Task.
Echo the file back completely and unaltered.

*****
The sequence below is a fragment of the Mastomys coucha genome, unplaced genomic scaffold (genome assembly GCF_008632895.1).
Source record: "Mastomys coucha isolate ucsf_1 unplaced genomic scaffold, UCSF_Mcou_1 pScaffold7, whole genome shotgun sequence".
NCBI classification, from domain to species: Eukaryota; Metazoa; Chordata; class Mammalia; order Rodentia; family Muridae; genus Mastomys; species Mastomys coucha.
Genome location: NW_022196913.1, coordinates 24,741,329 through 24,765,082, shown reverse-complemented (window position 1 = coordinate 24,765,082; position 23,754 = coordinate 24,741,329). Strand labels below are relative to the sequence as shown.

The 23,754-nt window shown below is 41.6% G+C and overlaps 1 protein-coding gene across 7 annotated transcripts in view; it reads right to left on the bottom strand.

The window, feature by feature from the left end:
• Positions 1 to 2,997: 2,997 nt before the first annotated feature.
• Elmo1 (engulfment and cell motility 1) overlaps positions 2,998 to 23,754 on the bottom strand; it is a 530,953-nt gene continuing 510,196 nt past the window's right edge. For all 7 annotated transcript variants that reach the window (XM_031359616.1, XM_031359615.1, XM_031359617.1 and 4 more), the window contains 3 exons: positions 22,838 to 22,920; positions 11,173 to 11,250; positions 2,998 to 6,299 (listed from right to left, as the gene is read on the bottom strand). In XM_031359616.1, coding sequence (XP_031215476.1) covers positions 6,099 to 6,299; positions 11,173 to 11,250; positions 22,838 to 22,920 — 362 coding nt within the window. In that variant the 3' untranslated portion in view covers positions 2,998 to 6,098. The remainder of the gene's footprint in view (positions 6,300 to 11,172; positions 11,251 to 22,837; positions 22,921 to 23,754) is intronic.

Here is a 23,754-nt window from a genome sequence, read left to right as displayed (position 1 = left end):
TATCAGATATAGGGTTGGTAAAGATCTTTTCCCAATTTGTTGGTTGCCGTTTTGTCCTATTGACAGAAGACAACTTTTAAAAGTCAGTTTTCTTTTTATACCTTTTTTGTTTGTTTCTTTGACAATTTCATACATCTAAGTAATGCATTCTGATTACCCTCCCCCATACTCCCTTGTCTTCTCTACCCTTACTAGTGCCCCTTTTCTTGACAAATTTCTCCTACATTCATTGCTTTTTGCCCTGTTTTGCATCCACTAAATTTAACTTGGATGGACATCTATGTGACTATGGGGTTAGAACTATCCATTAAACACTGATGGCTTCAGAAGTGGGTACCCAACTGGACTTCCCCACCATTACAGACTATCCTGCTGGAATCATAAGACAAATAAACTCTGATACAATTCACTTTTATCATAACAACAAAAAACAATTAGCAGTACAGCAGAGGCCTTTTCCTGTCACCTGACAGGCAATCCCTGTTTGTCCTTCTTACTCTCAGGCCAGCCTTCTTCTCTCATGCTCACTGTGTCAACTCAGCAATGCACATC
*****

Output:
The sequence below is a fragment of the Mastomys coucha genome, unplaced genomic scaffold (genome assembly GCF_008632895.1).
Source record: "Mastomys coucha isolate ucsf_1 unplaced genomic scaffold, UCSF_Mcou_1 pScaffold7, whole genome shotgun sequence".
NCBI classification, from domain to species: Eukaryota; Metazoa; Chordata; class Mammalia; order Rodentia; family Muridae; genus Mastomys; species Mastomys coucha.
Genome location: NW_022196913.1, coordinates 24,741,329 through 24,765,082, shown reverse-complemented (window position 1 = coordinate 24,765,082; position 23,754 = coordinate 24,741,329). Strand labels below are relative to the sequence as shown.

The 23,754-nt window shown below is 41.6% G+C and overlaps 1 protein-coding gene across 7 annotated transcripts in view; it reads right to left on the bottom strand.

The window, feature by feature from the left end:
• Positions 1 to 2,997: 2,997 nt before the first annotated feature.
• Elmo1 (engulfment and cell motility 1) overlaps positions 2,998 to 23,754 on the bottom strand; it is a 530,953-nt gene continuing 510,196 nt past the window's right edge. For all 7 annotated transcript variants that reach the window (XM_031359616.1, XM_031359615.1, XM_031359617.1 and 4 more), the window contains 3 exons: positions 22,838 to 22,920; positions 11,173 to 11,250; positions 2,998 to 6,299 (listed from right to left, as the gene is read on the bottom strand). In XM_031359616.1, coding sequence (XP_031215476.1) covers positions 6,099 to 6,299; positions 11,173 to 11,250; positions 22,838 to 22,920 — 362 coding nt within the window. In that variant the 3' untranslated portion in view covers positions 2,998 to 6,098. The remainder of the gene's footprint in view (positions 6,300 to 11,172; positions 11,251 to 22,837; positions 22,921 to 23,754) is intronic.

Here is a 23,754-nt window from a genome sequence, read left to right as displayed (position 1 = left end):
TATCAGATATAGGGTTGGTAAAGATCTTTTCCCAATTTGTTGGTTGCCGTTTTGTCCTATTGACAGAAGACAACTTTTAAAAGTCAGTTTTCTTTTTATACCTTTTTTGTTTGTTTCTTTGACAATTTCATACATCTAAGTAATGCATTCTGATTACCCTCCCCCATACTCCCTTGTCTTCTCTACCCTTACTAGTGCCCCTTTTCTTGACAAATTTCTCCTACATTCATTGCTTTTTGCCCTGTTTTGCATCCACTAAATTTAACTTGGATGGACATCTATGTGACTATGGGGTTAGAACTATCCATTAAACACTGATGGCTTCAGAAGTGGGTACCCAACTGGACTTCCCCACCATTACAGACTATCCTGCTGGAATCATAAGACAAATAAACTCTGATACAATTCACTTTTATCATAACAACAAAAAACAATTAGCAGTACAGCAGAGGCCTTTTCCTGTCACCTGACAGGCAATCCCTGTTTGTCCTTCTTACTCTCAGGCCAGCCTTCTTCTCTCATGCTCACTGTGTCAACTCAGCAATGCACATC